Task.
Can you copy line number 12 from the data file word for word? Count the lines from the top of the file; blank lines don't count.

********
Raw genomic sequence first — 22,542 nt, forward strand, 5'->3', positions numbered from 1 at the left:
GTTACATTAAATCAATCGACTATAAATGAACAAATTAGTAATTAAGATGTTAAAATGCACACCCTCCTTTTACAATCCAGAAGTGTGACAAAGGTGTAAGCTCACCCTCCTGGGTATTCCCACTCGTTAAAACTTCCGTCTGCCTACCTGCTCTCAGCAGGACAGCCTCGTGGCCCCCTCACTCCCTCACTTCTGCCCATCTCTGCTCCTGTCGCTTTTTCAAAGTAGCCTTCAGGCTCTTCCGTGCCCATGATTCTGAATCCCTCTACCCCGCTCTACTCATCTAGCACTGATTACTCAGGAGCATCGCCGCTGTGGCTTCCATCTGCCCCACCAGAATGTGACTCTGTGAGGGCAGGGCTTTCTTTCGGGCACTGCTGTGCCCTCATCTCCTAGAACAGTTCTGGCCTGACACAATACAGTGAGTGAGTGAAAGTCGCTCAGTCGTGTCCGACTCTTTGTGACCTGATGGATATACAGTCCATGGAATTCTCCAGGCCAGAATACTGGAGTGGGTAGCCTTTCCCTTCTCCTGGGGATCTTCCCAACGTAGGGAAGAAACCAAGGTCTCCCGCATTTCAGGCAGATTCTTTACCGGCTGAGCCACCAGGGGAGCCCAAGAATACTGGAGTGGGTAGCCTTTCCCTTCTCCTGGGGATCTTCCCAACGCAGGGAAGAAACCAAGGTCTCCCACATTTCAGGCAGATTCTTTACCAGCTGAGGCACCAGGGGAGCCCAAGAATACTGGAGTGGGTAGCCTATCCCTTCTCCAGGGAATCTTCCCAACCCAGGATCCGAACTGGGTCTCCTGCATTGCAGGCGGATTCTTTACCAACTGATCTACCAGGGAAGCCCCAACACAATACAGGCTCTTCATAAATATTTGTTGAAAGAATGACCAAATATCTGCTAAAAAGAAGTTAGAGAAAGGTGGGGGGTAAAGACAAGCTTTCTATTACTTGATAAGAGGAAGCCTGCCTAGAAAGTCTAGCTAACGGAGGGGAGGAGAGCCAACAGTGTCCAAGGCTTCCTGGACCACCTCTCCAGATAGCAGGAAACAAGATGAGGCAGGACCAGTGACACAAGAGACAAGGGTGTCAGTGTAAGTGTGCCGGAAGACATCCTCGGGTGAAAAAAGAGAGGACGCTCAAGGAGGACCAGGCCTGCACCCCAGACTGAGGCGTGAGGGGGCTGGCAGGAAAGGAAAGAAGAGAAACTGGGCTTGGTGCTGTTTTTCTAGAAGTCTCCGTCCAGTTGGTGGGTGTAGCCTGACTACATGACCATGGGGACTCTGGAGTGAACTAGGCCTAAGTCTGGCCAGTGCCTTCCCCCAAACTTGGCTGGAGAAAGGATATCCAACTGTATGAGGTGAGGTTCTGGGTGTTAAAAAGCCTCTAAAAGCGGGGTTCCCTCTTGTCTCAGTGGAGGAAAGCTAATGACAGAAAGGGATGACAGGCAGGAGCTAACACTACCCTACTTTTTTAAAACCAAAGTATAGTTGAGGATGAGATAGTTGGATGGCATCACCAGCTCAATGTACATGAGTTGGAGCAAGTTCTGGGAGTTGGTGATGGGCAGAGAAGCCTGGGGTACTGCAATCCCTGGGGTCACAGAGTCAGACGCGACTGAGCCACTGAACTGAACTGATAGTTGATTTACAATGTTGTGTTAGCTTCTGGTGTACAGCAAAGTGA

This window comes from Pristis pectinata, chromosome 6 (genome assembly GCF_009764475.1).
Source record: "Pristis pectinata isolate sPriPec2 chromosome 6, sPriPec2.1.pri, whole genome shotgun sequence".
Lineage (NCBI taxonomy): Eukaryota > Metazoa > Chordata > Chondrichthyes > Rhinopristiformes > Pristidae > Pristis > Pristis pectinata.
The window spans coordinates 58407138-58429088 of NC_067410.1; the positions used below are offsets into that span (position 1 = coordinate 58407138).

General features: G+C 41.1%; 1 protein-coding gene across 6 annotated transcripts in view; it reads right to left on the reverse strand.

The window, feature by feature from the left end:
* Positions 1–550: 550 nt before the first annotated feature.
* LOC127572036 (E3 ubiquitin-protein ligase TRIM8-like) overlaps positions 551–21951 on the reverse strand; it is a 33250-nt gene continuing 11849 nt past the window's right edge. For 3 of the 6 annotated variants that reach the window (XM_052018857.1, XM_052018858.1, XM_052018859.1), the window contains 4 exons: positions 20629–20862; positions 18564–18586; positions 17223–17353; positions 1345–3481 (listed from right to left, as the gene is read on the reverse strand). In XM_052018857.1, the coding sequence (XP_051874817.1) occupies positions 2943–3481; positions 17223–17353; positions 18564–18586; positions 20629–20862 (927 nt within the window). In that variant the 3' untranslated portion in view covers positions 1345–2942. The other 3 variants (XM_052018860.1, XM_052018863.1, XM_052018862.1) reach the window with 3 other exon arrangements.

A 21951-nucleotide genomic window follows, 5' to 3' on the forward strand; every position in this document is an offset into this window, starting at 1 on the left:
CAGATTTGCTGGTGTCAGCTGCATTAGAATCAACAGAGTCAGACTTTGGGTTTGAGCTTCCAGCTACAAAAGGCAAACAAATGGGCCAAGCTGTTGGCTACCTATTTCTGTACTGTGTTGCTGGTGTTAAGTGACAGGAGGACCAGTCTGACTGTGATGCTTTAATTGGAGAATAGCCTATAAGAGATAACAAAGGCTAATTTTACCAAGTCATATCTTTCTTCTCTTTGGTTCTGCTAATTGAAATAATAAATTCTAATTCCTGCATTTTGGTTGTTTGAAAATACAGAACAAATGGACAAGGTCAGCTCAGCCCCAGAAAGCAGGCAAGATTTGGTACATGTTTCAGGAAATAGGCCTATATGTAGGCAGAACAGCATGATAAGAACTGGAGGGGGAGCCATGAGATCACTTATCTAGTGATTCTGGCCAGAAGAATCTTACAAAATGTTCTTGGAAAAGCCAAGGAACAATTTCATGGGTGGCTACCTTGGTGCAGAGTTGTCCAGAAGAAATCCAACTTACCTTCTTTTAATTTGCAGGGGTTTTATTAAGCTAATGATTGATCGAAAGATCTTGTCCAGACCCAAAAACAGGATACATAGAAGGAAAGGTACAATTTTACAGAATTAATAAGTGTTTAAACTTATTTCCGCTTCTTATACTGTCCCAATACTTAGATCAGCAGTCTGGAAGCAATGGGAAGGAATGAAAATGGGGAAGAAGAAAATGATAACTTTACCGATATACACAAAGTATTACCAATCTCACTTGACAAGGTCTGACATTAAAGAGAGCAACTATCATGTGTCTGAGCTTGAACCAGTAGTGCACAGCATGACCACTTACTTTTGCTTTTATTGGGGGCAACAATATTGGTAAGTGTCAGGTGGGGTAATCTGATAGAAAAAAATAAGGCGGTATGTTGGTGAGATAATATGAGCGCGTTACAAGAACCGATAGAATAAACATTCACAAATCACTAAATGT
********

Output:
CAGATTTGCTGGTGTCAGCTGCATTAGAATCAACAGAGTCAGACTTTGGGTTTGAGCTTCCAGCTACAAAAGGCAAACAAATGGGCCAAGCTGTTGGCTACCTATTTCTGTACTGTGTTGCTGGTGTTAAGTGACAGGAGGACCAGTCTGACTGTGATGCTTTAATTGGAGAATAGCCTATAAGAGATAACAAAGGCTAATTTTACCAAGTCATATCTTTCTTCTCTTTGGTTCTGCTAATTGAAATAATAAATTCTAATTCCTGCATTTTGGTTGTTTGAAAATACAGAACAAATGGACAAGGTCAGCTCAGCCCCAGAAAGCAGGCAAGATTTGGTACATGTTTCAGGAAATAGGCCTATATGTAGGCAGAACAGCATGATAAGAACTGGAGGGGGAGCCATGAGATCACTTATCTAGTGATTCTGGCCAGAAGAATCTTACAAAATGTTCTTGGAAAAGCCAAGGAACAATTTCATGGGTGGCTACCTTGGTGCAGAGTTGTCCAGAAGAAATCCAACTTACCTTCTTTTAATTTGCAGGGGTTTTATTAAGCTAATGATTGATCGAAAGATCTTGTCCAGACCCAAAAACAGGATACATAGAAGGAAAGGTACAATTTTACAGAATTAATAAGTGTTTAAACTTATTTCCGCTTCTTATACTGTCCCAATACTTAGATCAGCAGTCTGGAAGCAATGGGAAGGAATGAAAATGGGGAAGAAGAAAATGATAACTTTACCGATATACACAAAGTATTACCAATCTCACTTGACAAGGTCTGACATTAAAGAGAGCAACTATCATGTGTCTGAGCTTGAACCAGTAGTGCACAGCATGACCACTTACTTTTGCTTTTATTGGGGGCAACAATATTGGTAAGTGTCAGGTGGGGTAATCTGATAGAAAAAAATAAGGCGGTATGTTGGTGAGATAATATGAGCGCGTTACAAGAACCGATAGAATAAACATTCACAAATCACTAAATGT